Law firm mergers are fascinating for many reasons.
The merger between U.K.-based Allen & Overy and U.S.-based Shearman & Sterling is certainly one to watch.
Having been involved in a number of law firm mergers – global and national – I can attest that while each merger situation and scale is different, the process is often the same.
In my experience, there are four critical pillars of the merger process that need to be acknowledged and handled in tandem.
1. They’re Like Us
No, they’re not. Law firms have various reasons for merging, and like some marriages the parties go up the aisle with less flattering traits tucked away. And like most unions, quirks and oddities appear as everyone relaxes into the relationship. In most instances, this means dealing with problems pertaining to situations and people.
Most situations can often be dealt with swiftly while problems with solutions that seem patently obvious can drag out until dealing with them requires strong actions. Such exertions are often much ado about nothing, but can churn up ill will that wasn’t there in the beginning. This is when it’s smart to pick your battles.
Much the same can be said for people. Problematic people often leave shortly after a tie-up either of their own volition or that of the merged firm. In other instances, it can take a generation or two for the blended firm to stabilize, which can make for a long wait.
During a merger process – and for a long time after when the real work of managing a merged firm is underway – patience and kindness plus a sense of humour and the ridiculous will help save your sanity.
2. Market Positioning
Mergers are not a marriage of equals. There is always a dominant firm and for that firm, surviving a merger is job one.
For law firms that go through a merger or a series of mergers, remaining intact and recognizable is as critical as the retention of a strong legal market position.
A strong legal market position is never accidental. It is achieved through solid leadership backed by a united law firm membership dedicated to achieving strategically targeted and measurable market-differentiating objectives. It is rare.
What is more common is that a legal market position becomes diluted by the push-and-pull of various factions within the merged firm until, finally – months or years later – the blended firm gels into blandness due to exhaustion.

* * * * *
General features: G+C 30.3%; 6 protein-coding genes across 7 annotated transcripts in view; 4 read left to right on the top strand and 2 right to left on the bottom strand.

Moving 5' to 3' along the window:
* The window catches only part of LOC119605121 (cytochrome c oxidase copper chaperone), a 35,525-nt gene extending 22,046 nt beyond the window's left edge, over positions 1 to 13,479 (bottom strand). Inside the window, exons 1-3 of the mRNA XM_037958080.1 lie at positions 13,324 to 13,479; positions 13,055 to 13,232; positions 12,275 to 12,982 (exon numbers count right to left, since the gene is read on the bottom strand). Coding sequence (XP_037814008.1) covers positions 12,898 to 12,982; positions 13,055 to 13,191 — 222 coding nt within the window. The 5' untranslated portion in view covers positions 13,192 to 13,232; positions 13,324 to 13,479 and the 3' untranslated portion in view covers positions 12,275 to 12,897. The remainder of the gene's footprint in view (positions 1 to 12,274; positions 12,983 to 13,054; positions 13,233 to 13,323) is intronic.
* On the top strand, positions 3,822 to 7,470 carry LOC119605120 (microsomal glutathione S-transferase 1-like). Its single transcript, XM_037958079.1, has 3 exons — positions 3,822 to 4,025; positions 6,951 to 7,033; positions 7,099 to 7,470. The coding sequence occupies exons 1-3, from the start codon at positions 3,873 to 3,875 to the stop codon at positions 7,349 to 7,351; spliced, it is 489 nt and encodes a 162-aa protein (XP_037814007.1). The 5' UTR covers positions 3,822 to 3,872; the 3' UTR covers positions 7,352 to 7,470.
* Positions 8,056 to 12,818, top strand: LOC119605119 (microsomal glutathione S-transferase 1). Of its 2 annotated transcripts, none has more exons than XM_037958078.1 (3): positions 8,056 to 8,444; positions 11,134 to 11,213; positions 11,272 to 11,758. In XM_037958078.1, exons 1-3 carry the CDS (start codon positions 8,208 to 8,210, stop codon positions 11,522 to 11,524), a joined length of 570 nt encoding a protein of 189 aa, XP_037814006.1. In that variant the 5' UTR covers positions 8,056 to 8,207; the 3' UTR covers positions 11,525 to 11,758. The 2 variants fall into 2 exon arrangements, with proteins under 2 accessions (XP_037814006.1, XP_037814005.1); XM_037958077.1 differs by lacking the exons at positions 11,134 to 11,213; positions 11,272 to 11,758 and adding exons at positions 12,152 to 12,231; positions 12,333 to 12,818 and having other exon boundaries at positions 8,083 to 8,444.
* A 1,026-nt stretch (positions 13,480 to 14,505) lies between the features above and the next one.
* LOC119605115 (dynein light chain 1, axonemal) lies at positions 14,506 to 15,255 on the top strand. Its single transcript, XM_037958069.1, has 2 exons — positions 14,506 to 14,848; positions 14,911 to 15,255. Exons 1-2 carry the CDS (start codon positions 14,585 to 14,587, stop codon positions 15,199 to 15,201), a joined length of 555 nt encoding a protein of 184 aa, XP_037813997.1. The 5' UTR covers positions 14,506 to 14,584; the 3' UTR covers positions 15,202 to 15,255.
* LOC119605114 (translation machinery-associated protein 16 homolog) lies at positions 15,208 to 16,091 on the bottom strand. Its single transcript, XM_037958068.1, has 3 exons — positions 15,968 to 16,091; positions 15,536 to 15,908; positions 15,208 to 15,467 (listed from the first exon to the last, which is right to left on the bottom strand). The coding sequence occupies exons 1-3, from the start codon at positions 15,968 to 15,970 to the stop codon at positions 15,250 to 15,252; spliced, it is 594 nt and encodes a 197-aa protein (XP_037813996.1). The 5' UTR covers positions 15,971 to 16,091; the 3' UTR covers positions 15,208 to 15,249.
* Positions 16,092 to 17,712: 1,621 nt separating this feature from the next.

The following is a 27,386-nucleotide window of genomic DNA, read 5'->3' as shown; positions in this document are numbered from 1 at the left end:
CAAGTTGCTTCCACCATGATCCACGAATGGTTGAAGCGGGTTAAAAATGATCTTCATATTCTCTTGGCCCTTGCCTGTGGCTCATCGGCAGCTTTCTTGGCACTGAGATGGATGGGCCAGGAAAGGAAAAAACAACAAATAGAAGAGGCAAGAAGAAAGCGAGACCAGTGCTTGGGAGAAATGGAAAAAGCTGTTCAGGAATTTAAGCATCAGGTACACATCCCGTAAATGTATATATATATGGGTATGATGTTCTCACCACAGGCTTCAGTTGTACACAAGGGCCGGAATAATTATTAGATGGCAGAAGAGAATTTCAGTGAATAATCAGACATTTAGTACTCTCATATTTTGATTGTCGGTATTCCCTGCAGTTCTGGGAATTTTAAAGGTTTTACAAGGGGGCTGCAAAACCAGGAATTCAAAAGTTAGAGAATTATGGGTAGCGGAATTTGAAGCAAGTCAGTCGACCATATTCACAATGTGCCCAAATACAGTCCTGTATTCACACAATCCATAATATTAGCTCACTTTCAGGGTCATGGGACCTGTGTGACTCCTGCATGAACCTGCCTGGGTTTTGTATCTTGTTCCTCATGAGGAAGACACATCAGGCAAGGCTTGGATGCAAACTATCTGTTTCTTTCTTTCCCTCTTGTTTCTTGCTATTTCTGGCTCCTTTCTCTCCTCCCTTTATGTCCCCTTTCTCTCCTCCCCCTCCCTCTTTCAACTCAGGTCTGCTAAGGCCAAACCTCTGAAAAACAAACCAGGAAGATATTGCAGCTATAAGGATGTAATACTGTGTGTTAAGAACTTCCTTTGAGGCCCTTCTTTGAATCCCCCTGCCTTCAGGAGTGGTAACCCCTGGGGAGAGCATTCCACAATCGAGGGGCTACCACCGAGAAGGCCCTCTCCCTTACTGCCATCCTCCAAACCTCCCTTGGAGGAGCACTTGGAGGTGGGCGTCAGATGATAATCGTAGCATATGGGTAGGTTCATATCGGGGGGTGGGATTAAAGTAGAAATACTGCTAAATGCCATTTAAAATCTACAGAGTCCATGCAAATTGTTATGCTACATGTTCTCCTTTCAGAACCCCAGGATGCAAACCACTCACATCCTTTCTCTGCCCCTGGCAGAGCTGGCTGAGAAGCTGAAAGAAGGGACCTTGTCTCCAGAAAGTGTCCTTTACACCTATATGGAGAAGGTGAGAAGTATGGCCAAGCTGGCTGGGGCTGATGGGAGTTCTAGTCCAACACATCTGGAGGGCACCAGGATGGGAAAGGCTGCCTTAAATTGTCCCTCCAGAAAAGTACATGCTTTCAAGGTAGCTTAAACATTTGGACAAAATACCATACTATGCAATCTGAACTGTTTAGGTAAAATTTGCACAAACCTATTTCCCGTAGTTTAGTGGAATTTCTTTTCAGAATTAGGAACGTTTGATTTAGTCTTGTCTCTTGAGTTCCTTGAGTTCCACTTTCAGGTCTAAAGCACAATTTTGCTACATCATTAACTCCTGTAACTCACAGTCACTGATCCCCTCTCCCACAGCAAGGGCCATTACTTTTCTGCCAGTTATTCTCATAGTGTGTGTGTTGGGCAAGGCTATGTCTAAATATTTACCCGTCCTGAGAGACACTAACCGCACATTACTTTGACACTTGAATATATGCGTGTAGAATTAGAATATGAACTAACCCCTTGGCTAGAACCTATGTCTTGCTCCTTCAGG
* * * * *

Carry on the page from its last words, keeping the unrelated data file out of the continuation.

In the worst case, a merged firm becomes a co-op of siloed lawyers doing their own thing in their own way while operating under the firm’s banner. In this instance, a merged firm can earn a reputation for being transactional in its dealings with clients and constituents. Its behaviour can also become internally competitive with referrals – and accompanying points – going to contacts across the street rather than colleagues down the hall.
The structure of the dominate firm will prevail – shakily for a while, perhaps – but prevail it will. For leaders of various departments within a merged firm, this means evaluating what works and what doesn’t, and adopting the best and jettisoning the rest.
This means difficult decisions must be made pertaining to people, procedures and systems. While never easy, nor for the faint of heart, it is always best to restructure as soon as reasonably possible and to do so of your own accord. Otherwise, you risk being told to restructure and how.
Oftentimes, this is when a neutral third party can help. An independent consultant experienced in law firm mergers can assess, recommend and support restructuring decisions based purely on business betterment. An experienced advisor will cool a hot situation and be sensitive to people and politics. They will also provide a merging firm’s leadership with fresh perspectives, sober second thought, and tools, guidance, leverage and support on execution.
4. Honour Your Ecosystem
Never – even though I have here – leave your ecosystem to the last.
A law firm’s major constituents are not its lawyers or staff. Clients are the lifeblood of every law firm, whether its growth is organic or by merger. While a law firm’s major constituents are its clients, so are referral sources and ancillary supporters. This is why communicating clearly, early and often to your client-constituent base is critical to success during and after a merger process.
Mergers are a time of drastic change for any merging law firm and its ecosystems. This is why a merger process is the very best opportunity that you will ever have to seek input from your clients and constituents on how to do business better.
Asking for and acting on this input can instill clients and constituents with a sense of value that solidifies their relationship with the firm. And when input continues to be invited post-merger, a merged law firm is perfectly positioned to receive reciprocal value from its ecosystem as both a reward of trust and a hallmark for continued growth.
Heather Suttie is an internationally recognized legal market strategy and management consultant to leaders of premier law firms and legal service providers worldwide.
For 25 years, she has accelerated performance within law firms and legal service businesses — Global to Solo | BigLaw to NewLaw — by providing consultative direction on legal business strategy, market strategy, management strategy, and client strategy. The result is a distinctive one-of-one legal market position and sustained competitive advantage culminating in greater market share, revenue and profits.